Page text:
Hougan: Biotech ETFs In A Bubble

Biotech ETFs are going parabolic. Are they in a bubble, and when should you bail out?

Reviewed by: Matt Hougan
Edited by: Matt Hougan

Biotech ETFs are going parabolic. Are they in a bubble, and when should you bail out?

The question of whether biotech is in a bubble has been top of mind for me over the past few weeks. The SPDR Biotech ETF (XBI | A-31) is up 75 percent in the past year, and more than 15 percent year-to-date. Other biotech ETFs like the iShares Nasdaq Biotech ETF (IBB | A-55) are up similar amounts.


Chart courtesy of StockCharts.com


In a previous life, I was a biotech analyst for an actively managed mutual fund, so charts like this make me giddy. Being a biotech investor can be very rewarding. Stocks can jump 100 percent, 200 percent or 300 percent on a single day’s news. Just last week, one of XBI’s holdings—Intercept Pharmaceuticals—ran up 281 percent after getting positive news on its liver drug (as our friends at ETF Trends reported).

From a big-picture perspective, seeing biotech rally makes sense to me. This is a sector that saves lives and changes the way science works. It’s protected from patent expirations and attracts the best talent in the world.

But over recent years, investment returns have been hard to come by. Biotech lovers have seen big rallies come and go. It took more than 11 years of painful, sideways grinding for biotech to recover the levels it saw during the 1999/2000 bull era. Is the recent run-up recognition of 11 years of scientific progress? Or will the sector come crashing back to Earth as it has in the past?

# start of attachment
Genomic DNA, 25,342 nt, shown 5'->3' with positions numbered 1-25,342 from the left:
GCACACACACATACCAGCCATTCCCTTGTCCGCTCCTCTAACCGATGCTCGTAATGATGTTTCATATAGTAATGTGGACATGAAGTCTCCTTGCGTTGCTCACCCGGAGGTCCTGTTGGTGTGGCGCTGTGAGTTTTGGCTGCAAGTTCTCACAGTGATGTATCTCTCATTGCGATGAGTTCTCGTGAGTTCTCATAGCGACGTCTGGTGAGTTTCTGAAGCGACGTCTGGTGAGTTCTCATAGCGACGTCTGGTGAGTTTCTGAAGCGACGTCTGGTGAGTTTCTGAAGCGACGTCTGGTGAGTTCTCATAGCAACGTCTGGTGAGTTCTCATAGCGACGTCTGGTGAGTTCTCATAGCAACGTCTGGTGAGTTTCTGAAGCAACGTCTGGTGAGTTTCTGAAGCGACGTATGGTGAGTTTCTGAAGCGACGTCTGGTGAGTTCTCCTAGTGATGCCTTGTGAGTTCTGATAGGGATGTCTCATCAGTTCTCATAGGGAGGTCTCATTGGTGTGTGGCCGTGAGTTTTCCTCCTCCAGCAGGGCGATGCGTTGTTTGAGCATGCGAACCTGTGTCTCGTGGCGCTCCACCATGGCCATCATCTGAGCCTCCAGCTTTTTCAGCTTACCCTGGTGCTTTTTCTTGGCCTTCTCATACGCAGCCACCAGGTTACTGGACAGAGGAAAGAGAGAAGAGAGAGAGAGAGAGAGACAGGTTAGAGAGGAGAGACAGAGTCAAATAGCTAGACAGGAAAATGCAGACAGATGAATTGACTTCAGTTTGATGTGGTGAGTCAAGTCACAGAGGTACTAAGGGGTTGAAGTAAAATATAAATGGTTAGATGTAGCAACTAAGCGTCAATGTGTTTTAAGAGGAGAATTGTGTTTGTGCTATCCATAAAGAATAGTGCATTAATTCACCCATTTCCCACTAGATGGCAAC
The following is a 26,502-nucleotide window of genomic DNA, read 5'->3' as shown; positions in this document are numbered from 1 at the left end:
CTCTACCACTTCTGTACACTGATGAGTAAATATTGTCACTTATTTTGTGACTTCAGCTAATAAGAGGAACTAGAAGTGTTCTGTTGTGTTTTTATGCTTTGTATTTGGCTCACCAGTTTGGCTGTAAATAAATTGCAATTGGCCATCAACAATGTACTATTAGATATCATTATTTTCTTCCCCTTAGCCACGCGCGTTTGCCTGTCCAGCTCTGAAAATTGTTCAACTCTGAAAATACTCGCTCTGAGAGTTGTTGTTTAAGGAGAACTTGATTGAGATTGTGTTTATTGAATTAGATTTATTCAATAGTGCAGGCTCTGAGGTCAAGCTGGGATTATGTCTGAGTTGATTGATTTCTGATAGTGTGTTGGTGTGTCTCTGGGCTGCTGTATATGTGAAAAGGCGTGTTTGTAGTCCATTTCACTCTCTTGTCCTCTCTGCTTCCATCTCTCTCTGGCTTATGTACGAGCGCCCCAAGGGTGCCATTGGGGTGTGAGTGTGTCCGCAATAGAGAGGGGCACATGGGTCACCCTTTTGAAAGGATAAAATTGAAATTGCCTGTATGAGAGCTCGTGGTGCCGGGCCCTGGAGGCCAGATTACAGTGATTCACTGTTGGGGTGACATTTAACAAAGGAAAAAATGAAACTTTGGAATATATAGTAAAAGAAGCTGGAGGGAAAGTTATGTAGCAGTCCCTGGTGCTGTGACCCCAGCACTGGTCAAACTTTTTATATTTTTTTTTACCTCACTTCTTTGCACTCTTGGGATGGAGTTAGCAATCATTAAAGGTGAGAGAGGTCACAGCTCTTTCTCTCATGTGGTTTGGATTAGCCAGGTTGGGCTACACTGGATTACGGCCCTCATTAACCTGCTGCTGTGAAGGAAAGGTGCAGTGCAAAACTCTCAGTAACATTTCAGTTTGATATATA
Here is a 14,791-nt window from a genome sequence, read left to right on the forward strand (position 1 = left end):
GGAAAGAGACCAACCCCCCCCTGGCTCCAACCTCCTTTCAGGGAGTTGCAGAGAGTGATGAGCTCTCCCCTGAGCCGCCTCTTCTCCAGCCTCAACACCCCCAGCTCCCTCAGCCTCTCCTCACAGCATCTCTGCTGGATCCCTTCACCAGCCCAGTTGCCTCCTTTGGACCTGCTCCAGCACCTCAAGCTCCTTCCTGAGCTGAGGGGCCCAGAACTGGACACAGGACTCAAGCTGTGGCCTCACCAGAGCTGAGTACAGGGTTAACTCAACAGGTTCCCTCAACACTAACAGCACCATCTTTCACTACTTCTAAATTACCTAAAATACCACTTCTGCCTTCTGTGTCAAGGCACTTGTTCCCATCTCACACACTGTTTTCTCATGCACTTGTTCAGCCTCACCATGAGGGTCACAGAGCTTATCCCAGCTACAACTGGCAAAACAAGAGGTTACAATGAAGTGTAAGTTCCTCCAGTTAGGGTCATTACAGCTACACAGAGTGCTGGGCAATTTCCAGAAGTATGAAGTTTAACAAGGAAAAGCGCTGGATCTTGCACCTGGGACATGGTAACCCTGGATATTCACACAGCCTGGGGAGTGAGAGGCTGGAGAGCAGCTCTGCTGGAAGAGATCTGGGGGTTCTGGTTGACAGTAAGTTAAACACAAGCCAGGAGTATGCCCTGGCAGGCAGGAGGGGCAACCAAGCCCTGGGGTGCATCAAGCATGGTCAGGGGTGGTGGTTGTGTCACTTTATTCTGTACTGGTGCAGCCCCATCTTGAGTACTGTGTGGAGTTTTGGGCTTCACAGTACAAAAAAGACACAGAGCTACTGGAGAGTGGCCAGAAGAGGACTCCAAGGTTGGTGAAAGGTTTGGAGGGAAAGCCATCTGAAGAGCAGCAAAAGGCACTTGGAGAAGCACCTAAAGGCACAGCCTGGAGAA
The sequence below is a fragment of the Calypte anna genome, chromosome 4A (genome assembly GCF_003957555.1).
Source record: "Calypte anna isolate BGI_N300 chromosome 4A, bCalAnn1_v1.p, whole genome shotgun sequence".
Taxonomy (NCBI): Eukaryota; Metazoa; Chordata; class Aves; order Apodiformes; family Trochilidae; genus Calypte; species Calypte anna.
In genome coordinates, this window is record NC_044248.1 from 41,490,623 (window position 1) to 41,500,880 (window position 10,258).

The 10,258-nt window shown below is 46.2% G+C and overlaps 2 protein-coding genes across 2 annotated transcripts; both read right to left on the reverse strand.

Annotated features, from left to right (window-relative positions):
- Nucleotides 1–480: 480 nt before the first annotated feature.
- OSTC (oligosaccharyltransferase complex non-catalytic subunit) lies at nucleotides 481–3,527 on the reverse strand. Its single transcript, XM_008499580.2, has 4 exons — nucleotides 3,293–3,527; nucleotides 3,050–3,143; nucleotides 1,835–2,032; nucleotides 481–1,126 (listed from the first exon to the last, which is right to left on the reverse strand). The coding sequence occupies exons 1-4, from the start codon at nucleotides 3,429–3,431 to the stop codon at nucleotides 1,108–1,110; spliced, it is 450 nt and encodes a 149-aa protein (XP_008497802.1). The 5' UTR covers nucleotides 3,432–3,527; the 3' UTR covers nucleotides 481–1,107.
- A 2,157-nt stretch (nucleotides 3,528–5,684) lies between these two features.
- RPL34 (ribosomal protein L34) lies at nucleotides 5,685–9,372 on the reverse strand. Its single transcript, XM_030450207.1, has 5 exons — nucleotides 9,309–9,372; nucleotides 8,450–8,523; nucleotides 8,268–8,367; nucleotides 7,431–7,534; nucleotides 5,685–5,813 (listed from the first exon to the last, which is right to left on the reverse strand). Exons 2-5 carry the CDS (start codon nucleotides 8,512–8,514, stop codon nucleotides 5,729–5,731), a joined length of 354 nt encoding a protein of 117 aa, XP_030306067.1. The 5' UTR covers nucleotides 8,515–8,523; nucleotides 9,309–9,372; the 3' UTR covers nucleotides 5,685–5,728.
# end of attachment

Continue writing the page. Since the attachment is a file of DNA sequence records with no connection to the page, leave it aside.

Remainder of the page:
Chart courtesy of StockCharts.com

Focus On Earnings

The place to start is with earnings. The knock on biotech has always been that it’s full of promise and nowhere on profits. But over the years, more companies have gone from promise to products. A few companies are now truly behemoths.

Gilead Pharmaceuticals (GILD), for instance, is now the fourth-largest pharmaceutical company in the world by market cap, producing $10 billion in annual revenues and $4 billion in earnings per year, and growing fast. It’s bigger than Bristol-Myers Squibb.

Is that true throughout biotech? Has the sector grown up into a profit-generating machine?

You can’t fault investors for thinking that’s true. If you punch one of these biotech ETFs into any of the major financial websites, you’ll get a fairly sanguine picture of their health.

Here’s Morningstar’s view of XBI’s portfolio:


Source: Morningstar

Note the forward-looking P/E estimate. Thirty-four is a lot to pay for any investment, but considering the sector is growing 20 percent a year (and changing lives), 34 is not that bad. Besides, XBI is the riskiest biotech ETF out there. The market-cap-weighted iShares Nasdaq Biotechnology ETF (IBB | A-55) has a P/E of just 26 in Morningstar’s system.

Yahoo Finance backs them up looking at trailing 12-month actual earnings:


Source: Yahoo Finance

You could easily look at these stats and think, hey, it’s worth a flyer. The entire market’s a little pricey these days. At least you know you’re buying real companies with real profits, not just hope.


Real P/E And Why It Matters

Unfortunately, you’d be wrong.